More than 2,000 academics, including graduate students, postdoctoral researchers, and at least 1,300 professors, have signed a letter denouncing the Department of Homeland Security’s policy separating immigrant children from their families at the border.
The letter opens:
As scholars of education, history, psychology, sociology, and various other academic fields and disciplines, we unequivocally denounce the policies and practices that separate immigrant families, particularly children from primary care givers. We are also educators and (many of us) state employees who carry the charge to serve and advocate for children and families in the states where we work as faculty and to support the development of a healthy generation of young people, more broadly. Our peers, and indeed several of us in this letter, have written to you, offering you evidence of why the unconscionable practice of separating children from their parents and caregivers, accompanying adults, and guardians at the border is not only unsound practice but also untenable.
You are likely aware that White House policy has resulted in immigrant children being separated from their caregivers. The children have been sent to detention centers, which were recently added to Wikipedia’s list of concentration and internment camps. Experts consider it a form of child abuse. The president and present administration, including DHS head Kristjen Nielsen, have attempted to shift the blame with falsehoods, or argue that the inhuman practice is simply enforcing the law. Attorney General Jeff Sessions has had to explain why the policy is not like Nazi Germany.
Much of the country is rightly outraged. Two-thirds of the country is opposed to the policy, though more than half of Republicans support it, according to a recent poll.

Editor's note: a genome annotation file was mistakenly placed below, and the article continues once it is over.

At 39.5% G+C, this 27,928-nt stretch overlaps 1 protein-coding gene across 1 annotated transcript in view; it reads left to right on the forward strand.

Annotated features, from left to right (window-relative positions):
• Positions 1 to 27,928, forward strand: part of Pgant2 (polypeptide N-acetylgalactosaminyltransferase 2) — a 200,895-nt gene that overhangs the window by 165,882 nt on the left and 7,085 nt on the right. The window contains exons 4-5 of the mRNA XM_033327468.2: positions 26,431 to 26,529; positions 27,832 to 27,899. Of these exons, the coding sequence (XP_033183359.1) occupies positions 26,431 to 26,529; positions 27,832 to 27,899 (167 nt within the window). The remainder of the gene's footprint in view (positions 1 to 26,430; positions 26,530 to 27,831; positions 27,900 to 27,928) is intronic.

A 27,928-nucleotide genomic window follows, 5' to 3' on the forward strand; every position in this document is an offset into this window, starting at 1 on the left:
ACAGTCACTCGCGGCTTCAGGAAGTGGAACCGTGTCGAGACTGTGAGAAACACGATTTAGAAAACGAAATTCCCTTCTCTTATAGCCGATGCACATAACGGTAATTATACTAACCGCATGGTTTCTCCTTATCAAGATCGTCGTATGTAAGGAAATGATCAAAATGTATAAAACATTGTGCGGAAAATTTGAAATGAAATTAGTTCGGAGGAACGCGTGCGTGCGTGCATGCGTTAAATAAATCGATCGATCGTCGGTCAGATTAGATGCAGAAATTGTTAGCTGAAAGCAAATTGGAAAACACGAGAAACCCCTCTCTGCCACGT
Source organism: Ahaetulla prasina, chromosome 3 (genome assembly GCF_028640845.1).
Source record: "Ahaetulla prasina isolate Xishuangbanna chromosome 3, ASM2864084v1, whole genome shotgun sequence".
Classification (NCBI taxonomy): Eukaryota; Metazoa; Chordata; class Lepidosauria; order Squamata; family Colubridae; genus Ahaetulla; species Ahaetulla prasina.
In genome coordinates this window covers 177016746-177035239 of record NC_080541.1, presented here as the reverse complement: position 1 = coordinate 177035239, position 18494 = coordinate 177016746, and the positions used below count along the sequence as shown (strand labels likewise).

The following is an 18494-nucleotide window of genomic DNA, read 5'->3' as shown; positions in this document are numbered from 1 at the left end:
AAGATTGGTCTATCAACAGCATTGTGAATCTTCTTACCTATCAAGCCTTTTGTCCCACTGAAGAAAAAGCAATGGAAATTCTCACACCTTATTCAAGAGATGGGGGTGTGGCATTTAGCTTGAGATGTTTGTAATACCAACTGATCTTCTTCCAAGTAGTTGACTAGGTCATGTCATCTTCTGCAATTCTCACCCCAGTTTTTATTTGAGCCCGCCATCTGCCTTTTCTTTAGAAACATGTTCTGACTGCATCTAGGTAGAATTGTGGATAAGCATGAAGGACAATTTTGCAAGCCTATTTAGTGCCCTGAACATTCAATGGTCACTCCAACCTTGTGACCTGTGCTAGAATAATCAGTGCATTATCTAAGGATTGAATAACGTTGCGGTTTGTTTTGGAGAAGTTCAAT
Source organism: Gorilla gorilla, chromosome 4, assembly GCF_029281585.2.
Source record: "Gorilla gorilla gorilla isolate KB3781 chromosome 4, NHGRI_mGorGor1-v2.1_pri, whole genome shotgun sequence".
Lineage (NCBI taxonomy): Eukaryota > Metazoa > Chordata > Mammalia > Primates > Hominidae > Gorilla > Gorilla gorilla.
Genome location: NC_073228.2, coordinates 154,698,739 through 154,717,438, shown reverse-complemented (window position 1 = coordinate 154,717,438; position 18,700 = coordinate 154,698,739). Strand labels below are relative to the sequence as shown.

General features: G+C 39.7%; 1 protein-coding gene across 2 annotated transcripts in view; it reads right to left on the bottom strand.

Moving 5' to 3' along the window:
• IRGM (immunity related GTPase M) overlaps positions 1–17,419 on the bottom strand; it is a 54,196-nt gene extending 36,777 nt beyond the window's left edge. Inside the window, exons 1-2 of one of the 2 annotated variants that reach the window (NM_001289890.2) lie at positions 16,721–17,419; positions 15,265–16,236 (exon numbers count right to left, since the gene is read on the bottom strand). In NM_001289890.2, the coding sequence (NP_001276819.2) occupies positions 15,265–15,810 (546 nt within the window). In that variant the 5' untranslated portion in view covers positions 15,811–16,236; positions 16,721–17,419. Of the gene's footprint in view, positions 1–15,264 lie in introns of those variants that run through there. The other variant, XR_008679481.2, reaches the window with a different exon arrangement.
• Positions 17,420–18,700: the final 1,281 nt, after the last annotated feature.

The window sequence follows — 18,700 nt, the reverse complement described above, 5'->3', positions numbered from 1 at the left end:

The letter uses research to demonstrate how the separations can induce trauma in children and lead to a number of negative consequences as they grow. That includes a higher chance of cognitive impairment or adoption of risky behaviors. It points out that there is plenty of data available on the policy’s potential effects given the Holocaust and Native American boarding schools. The signatories say punishing these children “is tantamount to government-sanctioned child abuse” and call for “the immediate reunification of minors and their primary caregivers.”
But why academics, and why so many? Many of the signatories have studied these effects. “By signing a letter together, we are engaging in a collective action that amplifies this message more than one person can do alone,” Chanda Prescod-Weinstein, a postdoctoral researcher at the University of Washington, told Gizmodo. “Importantly it sends a signal about what kind of community academia should be: one that is welcoming to immigrants, regardless of why or how they ended up in the United States.”
A form is available for academics interested in signing onto the letter. It ends: “We therefore unequivocally demand that these practices be immediately halted and children be reunited with their parents and caregivers. We urge you to act now.”